Q: What are the biggest risks you've taken in recent years? Which ones worked out the best, and which ones failed?
A: I used to work at a large, global PR firm where life was sleepy, but comfortable. It was a “white-shoe” organization; people left every night at 6 p.m. and our clients were big biotechnology companies that really trusted the top management of our firm. After a couple of years went by, I felt like I wasn’t learning anything new, and I confess that I began to feel bored. I thought that if I took a job at a smaller PR firm, I would feel more challenged.
I joined a small PR boutique that had only been in business for five years. This turned out to be a colossal mistake. The top management was terribly unprofessional, plus they didn’t have the contacts with newspapers, TV, and cable stations that we really needed to service our clients properly. I canvassed my own contacts, of course, but I was the only person in the entire firm who had any contacts! Promises were made to clients that couldn’t be kept. It was a fiasco.
After six months, I called up the large, global PR firm and begged for my old job back. Fortunately, they hadn’t replaced me. They slapped by wrist for being disloyal, but they happily rehired me. I’ve been working there ever since, grateful, but bored ... which is why I’m meeting with you today.
Q: How many skis are rented each year?
A: There are 250 million people in the U.S. Let's suppose that the number of skis is 15% of that, or 37,500,000. Of those, let's figure that 21,175,000 of them own skis, leaving the number who rent at 9,325,000. Then let's add the number of tourists who ski, say, 1 million. So the grand total of renters would be 10,325,000.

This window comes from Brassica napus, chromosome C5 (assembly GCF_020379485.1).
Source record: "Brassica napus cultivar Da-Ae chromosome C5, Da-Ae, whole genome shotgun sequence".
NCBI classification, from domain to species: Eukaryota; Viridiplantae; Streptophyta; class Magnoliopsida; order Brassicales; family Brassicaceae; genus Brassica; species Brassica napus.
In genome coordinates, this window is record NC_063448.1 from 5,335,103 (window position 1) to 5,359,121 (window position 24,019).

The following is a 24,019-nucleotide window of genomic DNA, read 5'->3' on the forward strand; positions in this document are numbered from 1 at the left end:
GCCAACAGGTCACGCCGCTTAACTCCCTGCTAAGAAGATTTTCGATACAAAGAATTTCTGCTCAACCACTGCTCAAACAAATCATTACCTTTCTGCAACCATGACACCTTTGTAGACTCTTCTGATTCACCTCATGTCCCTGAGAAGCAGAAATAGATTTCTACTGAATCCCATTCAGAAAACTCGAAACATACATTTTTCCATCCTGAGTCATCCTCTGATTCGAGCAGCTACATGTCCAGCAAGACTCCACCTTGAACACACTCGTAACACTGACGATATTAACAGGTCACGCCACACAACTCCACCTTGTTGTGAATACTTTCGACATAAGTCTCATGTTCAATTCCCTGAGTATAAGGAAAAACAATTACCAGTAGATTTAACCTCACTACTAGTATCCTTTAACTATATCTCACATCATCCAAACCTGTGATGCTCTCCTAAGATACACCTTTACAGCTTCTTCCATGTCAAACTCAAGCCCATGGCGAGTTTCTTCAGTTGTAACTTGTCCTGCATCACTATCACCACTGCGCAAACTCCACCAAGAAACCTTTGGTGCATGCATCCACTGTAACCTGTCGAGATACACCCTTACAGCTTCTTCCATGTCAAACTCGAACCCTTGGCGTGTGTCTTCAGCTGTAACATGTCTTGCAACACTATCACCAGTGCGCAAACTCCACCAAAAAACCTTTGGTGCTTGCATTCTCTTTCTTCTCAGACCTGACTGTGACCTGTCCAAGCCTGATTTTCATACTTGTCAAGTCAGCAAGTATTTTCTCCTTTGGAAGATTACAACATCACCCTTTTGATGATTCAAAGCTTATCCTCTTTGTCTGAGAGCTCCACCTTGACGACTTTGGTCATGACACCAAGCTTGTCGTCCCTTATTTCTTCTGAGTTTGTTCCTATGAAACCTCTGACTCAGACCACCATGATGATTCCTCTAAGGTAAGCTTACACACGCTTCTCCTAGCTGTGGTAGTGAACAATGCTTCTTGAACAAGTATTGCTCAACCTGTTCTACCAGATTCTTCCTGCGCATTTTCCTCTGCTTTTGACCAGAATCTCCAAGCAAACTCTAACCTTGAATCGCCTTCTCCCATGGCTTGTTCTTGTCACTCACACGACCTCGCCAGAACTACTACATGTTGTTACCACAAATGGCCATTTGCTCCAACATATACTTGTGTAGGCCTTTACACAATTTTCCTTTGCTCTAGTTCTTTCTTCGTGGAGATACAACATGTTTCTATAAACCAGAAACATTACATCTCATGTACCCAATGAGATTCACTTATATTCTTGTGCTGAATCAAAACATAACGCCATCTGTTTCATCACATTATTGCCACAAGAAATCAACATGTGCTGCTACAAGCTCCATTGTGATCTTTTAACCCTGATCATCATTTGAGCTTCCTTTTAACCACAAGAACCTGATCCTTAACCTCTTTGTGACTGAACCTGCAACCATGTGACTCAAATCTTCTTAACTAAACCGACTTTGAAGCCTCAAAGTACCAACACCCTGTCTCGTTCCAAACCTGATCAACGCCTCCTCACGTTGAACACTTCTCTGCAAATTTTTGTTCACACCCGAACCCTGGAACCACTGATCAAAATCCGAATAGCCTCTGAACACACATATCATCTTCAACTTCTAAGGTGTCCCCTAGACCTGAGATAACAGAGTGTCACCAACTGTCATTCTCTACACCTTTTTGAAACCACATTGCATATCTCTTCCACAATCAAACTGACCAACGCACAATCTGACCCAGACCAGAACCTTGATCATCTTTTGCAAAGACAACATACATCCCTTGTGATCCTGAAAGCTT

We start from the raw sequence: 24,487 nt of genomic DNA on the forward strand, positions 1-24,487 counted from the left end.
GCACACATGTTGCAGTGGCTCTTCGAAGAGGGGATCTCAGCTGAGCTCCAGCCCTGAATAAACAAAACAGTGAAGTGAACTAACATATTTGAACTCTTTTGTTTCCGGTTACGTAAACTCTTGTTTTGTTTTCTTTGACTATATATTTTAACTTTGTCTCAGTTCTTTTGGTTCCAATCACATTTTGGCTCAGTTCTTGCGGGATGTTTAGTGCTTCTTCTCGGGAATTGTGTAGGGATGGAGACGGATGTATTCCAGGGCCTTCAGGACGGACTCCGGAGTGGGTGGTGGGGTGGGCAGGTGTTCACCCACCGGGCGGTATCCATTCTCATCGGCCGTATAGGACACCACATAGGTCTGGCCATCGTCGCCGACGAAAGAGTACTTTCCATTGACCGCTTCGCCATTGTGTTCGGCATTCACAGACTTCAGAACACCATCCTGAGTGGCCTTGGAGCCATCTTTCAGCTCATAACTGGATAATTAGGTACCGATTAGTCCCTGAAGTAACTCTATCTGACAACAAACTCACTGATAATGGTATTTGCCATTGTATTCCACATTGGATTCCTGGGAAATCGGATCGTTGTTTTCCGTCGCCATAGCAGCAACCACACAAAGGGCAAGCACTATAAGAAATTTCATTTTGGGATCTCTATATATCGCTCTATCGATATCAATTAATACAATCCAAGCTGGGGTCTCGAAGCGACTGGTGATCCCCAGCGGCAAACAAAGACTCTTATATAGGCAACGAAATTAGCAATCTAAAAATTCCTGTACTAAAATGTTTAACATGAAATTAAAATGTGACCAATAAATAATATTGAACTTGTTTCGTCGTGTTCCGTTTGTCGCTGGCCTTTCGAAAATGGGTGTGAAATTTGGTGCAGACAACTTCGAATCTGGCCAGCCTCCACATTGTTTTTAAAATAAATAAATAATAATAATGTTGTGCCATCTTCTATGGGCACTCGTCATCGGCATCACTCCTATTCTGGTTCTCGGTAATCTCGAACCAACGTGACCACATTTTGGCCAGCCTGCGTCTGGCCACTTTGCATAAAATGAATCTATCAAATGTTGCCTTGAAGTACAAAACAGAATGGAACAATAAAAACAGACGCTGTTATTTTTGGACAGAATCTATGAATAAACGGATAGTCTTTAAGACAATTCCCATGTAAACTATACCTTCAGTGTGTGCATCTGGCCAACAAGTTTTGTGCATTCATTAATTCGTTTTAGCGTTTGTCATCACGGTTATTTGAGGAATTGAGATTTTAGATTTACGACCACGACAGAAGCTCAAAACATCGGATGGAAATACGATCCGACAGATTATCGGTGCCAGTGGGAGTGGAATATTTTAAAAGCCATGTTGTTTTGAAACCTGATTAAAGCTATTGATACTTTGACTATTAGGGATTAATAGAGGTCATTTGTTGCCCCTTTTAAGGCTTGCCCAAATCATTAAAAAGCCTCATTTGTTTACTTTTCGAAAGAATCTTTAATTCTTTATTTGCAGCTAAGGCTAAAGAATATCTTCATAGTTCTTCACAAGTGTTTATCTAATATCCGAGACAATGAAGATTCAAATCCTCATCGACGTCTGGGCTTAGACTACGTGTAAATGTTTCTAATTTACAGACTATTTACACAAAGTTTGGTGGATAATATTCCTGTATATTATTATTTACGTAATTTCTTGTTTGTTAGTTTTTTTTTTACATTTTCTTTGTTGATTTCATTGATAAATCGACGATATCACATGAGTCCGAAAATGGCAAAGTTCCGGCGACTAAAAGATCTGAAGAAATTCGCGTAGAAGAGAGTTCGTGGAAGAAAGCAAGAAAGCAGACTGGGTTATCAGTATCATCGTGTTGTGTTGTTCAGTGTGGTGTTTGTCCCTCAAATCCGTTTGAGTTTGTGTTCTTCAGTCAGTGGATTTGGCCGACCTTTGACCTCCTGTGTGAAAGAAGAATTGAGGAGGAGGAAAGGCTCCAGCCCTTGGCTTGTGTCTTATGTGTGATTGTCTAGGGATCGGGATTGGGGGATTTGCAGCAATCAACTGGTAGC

Now let's assume that the renters who live here take three trips a year, so three times 9,325,000 is 27,975,000 and add that with1 million is 28,975,000.
Q: From your resume, I notice that you interned at a small investment banking boutique. Did you pursue a full-time job offer with them? What happened?
A: Yes, I did very well at my internship, and I had originally assumed that I would come on staff once I graduated from college. However, BB&L drastically cut back the number of new hires they were planning. As fate would have it, they will not be hiring any of the interns they had last summer.
I love working at BB&L, and I brought some references with me today to show you that my job performance there was stellar. Still, in some ways, I consider this new turn of events to be a lucky break for me, believe it or not.
Q: We love women at this company, but our clients are from [xyz country] and so we were thinking of hiring a man for this particular job.
A: Why is that, exactly? It seems to me that I am probably more qualified to handle this position than anyone, man or woman.
My father's career as a diplomat took our family around the world seven times, and I even spent my junior year abroad in the Far East. I would need far less training than an American man who grew up here and has never worked outside our borders.
Q: Why did you take so much time off from work, and why do you wish to get a job now?
A: When I first had the twins, my husband was working 24/7, and I really needed to be there to raise the kids. But during that time, I really missed working.
Fortunately, I kept my hand in the business during those years by consulting for several of my ex-clients.